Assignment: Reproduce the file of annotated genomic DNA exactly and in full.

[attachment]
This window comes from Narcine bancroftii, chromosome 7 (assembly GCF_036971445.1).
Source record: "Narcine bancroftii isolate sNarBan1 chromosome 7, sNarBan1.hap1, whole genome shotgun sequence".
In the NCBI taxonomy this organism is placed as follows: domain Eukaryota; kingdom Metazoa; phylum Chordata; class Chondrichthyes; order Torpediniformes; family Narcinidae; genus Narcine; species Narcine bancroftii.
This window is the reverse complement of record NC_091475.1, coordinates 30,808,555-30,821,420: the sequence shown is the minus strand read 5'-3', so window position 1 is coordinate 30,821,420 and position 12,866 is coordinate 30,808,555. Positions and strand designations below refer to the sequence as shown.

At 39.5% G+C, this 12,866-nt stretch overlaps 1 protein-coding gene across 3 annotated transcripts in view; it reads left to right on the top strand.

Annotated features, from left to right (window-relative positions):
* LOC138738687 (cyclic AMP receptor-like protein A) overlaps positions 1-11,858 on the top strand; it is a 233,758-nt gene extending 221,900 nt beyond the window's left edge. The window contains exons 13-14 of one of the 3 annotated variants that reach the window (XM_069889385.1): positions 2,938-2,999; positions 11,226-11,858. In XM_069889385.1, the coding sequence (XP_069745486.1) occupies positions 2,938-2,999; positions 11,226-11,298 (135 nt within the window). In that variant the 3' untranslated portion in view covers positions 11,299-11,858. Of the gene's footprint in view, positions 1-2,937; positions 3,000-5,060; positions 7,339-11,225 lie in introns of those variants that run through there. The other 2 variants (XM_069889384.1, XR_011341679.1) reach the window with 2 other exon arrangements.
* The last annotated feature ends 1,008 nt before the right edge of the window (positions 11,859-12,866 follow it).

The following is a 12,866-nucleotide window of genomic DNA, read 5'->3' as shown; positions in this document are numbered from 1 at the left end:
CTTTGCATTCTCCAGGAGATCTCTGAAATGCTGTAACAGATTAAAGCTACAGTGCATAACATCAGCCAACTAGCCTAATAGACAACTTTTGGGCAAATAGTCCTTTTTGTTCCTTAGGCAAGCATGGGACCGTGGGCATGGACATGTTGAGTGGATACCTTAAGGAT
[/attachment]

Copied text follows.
This window comes from Narcine bancroftii, chromosome 7 (assembly GCF_036971445.1).
Source record: "Narcine bancroftii isolate sNarBan1 chromosome 7, sNarBan1.hap1, whole genome shotgun sequence".
In the NCBI taxonomy this organism is placed as follows: domain Eukaryota; kingdom Metazoa; phylum Chordata; class Chondrichthyes; order Torpediniformes; family Narcinidae; genus Narcine; species Narcine bancroftii.
This window is the reverse complement of record NC_091475.1, coordinates 30,808,555-30,821,420: the sequence shown is the minus strand read 5'-3', so window position 1 is coordinate 30,821,420 and position 12,866 is coordinate 30,808,555. Positions and strand designations below refer to the sequence as shown.

At 39.5% G+C, this 12,866-nt stretch overlaps 1 protein-coding gene across 3 annotated transcripts in view; it reads left to right on the top strand.

Annotated features, from left to right (window-relative positions):
* LOC138738687 (cyclic AMP receptor-like protein A) overlaps positions 1-11,858 on the top strand; it is a 233,758-nt gene extending 221,900 nt beyond the window's left edge. The window contains exons 13-14 of one of the 3 annotated variants that reach the window (XM_069889385.1): positions 2,938-2,999; positions 11,226-11,858. In XM_069889385.1, the coding sequence (XP_069745486.1) occupies positions 2,938-2,999; positions 11,226-11,298 (135 nt within the window). In that variant the 3' untranslated portion in view covers positions 11,299-11,858. Of the gene's footprint in view, positions 1-2,937; positions 3,000-5,060; positions 7,339-11,225 lie in introns of those variants that run through there. The other 2 variants (XM_069889384.1, XR_011341679.1) reach the window with 2 other exon arrangements.
* The last annotated feature ends 1,008 nt before the right edge of the window (positions 11,859-12,866 follow it).

The following is a 12,866-nucleotide window of genomic DNA, read 5'->3' as shown; positions in this document are numbered from 1 at the left end:
CTTTGCATTCTCCAGGAGATCTCTGAAATGCTGTAACAGATTAAAGCTACAGTGCATAACATCAGCCAACTAGCCTAATAGACAACTTTTGGGCAAATAGTCCTTTTTGTTCCTTAGGCAAGCATGGGACCGTGGGCATGGACATGTTGAGTGGATACCTTAAGGAT